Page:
Text Parsing

Published Proposal,

This version:
ISO/IEC JTC1/SC22/WG21 14882: Programming Language — C++


This paper discusses a new text parsing facility to complement the text formatting functionality of [P0645].

1. Introduction

[P0645] has proposed a text formatting facility that provides a safe and extensible alternative to the printf family of functions. This paper explores the possibility of adding a symmetric parsing facility which is based on the same design principles and shares many features with [P0645], namely

According to [CODESEARCH], a C and C++ codesearch engine based on the ACTCD19 dataset, there are 389,848 calls to sprintf and 87,815 calls to sscanf at the time of writing. So although formatted input functions are less popular than their output counterparts, they are still widely used.

Lack of a general-purpose parsing facility based on format strings has been raised in [P1361] in the context of formatting and parsing of dates and times.

Although having a symmetric parsing facility seems beneficial, not all languages provide it out-of-the-box. For example, Python doesn’t have a scanf equivalent in the standard library but there is a separate parse package ([PARSE]).


std::string key;
int value;
std::scan("answer = 42", "{} = {}", key, value);
//        ~~~~~~~~~~~~~  ~~~~~~~~~  ~~~~~~~~~~
//            input        format    arguments
// Result: key == "answer", value == 42

2. Design

The new parsing facility is intended to complement the existing C++ I/O streams library, integrate well with the chrono library, and provide an API similar to std::format. This section discusses major features of its design.

2.1. Format strings

As with printf, the scanf syntax has the advantage of being familiar to many programmers. However, it has similar limitations:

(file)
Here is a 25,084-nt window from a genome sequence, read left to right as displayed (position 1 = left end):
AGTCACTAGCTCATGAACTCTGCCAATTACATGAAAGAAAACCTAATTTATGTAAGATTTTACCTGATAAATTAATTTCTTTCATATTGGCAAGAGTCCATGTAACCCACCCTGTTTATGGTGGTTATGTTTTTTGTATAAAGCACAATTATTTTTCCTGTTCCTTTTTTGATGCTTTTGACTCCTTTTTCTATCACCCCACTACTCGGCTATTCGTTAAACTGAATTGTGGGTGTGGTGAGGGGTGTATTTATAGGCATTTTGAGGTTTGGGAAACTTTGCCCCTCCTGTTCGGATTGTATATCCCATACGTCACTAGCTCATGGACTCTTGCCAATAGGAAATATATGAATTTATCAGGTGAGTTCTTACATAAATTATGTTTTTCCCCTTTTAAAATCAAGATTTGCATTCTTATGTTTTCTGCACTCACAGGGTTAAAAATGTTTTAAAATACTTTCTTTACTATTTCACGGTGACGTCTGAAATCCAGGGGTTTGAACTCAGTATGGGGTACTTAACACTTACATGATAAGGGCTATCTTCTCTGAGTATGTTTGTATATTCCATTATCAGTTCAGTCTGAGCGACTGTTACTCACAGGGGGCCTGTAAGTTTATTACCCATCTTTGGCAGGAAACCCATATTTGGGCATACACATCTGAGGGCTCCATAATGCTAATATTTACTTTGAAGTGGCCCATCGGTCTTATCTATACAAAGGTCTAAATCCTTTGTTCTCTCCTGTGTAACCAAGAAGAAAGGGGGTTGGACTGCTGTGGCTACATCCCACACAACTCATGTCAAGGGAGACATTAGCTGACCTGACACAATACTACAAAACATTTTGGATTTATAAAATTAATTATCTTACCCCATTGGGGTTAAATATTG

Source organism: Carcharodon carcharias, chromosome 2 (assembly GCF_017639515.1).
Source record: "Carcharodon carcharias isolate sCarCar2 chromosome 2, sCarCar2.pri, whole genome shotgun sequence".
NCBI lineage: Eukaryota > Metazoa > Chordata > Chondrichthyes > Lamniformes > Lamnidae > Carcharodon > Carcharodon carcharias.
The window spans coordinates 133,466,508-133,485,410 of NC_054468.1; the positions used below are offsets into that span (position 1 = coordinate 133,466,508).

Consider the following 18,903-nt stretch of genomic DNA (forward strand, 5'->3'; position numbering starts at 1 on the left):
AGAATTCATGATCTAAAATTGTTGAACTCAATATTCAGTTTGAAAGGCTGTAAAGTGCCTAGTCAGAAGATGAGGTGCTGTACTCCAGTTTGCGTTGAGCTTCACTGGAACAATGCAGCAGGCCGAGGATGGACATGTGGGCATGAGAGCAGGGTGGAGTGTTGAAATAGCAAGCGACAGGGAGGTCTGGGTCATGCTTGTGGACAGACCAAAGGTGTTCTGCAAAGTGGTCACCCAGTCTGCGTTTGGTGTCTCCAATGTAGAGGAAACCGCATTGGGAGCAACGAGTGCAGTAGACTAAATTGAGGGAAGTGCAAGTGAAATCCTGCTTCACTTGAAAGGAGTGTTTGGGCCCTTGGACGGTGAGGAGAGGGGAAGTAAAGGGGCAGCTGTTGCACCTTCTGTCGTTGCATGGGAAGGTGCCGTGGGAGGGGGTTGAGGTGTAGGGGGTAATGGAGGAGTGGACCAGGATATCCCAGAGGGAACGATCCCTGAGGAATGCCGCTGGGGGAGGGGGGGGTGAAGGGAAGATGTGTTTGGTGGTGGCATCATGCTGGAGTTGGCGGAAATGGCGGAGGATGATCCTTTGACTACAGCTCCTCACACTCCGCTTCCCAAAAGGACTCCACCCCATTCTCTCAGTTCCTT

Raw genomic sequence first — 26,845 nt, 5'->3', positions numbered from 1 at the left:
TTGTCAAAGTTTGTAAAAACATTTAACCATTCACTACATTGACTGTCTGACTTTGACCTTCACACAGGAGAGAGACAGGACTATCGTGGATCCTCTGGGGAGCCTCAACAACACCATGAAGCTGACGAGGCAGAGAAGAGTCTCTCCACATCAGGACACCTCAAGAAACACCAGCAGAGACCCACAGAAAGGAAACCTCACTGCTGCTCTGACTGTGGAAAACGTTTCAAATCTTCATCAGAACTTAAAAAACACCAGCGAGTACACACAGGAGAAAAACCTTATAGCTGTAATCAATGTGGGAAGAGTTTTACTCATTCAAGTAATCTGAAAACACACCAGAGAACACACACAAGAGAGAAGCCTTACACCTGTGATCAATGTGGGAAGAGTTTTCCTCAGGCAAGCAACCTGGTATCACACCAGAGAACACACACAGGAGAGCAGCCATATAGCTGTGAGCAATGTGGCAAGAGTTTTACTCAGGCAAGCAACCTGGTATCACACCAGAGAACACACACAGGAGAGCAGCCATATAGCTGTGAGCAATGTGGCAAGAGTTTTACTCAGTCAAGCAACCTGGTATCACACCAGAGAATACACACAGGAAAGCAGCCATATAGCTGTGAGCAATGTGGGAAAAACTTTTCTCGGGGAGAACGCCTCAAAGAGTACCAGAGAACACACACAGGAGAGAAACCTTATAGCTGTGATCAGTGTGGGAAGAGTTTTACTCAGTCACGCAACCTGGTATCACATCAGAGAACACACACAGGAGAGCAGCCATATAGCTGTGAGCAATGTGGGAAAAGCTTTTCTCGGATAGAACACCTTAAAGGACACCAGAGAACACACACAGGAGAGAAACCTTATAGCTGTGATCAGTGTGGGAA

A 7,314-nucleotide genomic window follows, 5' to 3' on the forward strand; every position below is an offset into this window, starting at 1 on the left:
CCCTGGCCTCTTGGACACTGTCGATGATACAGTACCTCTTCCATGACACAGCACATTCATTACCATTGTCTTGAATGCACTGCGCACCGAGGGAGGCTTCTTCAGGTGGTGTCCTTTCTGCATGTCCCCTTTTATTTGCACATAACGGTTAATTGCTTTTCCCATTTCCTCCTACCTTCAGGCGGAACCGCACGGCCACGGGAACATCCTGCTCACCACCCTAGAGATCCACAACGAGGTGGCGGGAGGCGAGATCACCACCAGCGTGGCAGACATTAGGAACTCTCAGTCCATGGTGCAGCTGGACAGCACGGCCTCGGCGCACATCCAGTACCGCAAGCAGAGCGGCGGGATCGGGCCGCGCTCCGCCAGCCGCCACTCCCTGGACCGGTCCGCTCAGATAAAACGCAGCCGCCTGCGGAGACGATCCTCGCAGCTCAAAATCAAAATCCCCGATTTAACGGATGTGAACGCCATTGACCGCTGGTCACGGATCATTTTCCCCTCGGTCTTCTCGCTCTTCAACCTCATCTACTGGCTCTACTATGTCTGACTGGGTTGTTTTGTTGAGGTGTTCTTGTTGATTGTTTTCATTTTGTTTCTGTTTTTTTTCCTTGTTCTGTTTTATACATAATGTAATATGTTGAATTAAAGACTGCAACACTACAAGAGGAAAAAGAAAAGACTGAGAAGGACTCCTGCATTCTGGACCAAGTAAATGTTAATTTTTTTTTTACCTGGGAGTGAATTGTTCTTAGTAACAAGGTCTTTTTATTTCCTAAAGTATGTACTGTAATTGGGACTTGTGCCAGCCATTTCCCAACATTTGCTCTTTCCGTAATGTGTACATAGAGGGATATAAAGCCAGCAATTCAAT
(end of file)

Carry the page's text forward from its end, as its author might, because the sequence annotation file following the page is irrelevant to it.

Therefore we propose a syntax based on [PARSE] and [P0645]. This syntax employs '{' and '}' as replacement field delimiters instead of '%'. It will provide the following advantages:

At the same time most of the specifiers will remain the same as in scanf which can simplify, possibly automated, migration.

2.2. Safety

scanf is arguably more unsafe than printf because __attribute__((format(scanf, ...))) ([ATTR]) implemented by GCC and Clang doesn’t catch the whole class of buffer overflow bugs, e.g.

char s[10];
std::sscanf(input, "%s", s); // s may overflow.

Specifying the maximum length in the format string above solves the issue but is error-prone especially since one has to account for the terminating null.

Unlike scanf, the proposed facility relies on variadic templates instead of the mechanism provided by <cstdarg>. The type information is captured automatically and passed to scanners guaranteeing type safety and making many of the scanf specifiers redundant (see §2.1 Format strings). Memory management is automatic to prevent buffer overflow errors.

2.3. Extensibility

We propose an extension API for user-defined types similar to the one of [P0645]. It separates format string processing and parsing enabling compile-time format string checks and allows extending the format specification language for user types.

The general syntax of a replacement field in a format string is the same as in [P0645]:

replacement-field ::= '{' [arg-id] [':' format-spec] '}'

where format-spec is predefined for built-in types, but can be customized for user-defined types. For example, the syntax can be extended for get_time-like date and time formatting

auto t = tm();
scan(input, "Date: {0:%Y-%m-%d}", t);

by providing a specialization of scanner for tm:

template <>
struct scanner<tm> {
  constexpr scan_parse_context::iterator parse(scan_parse_context& ctx);

  template <class ScanContext>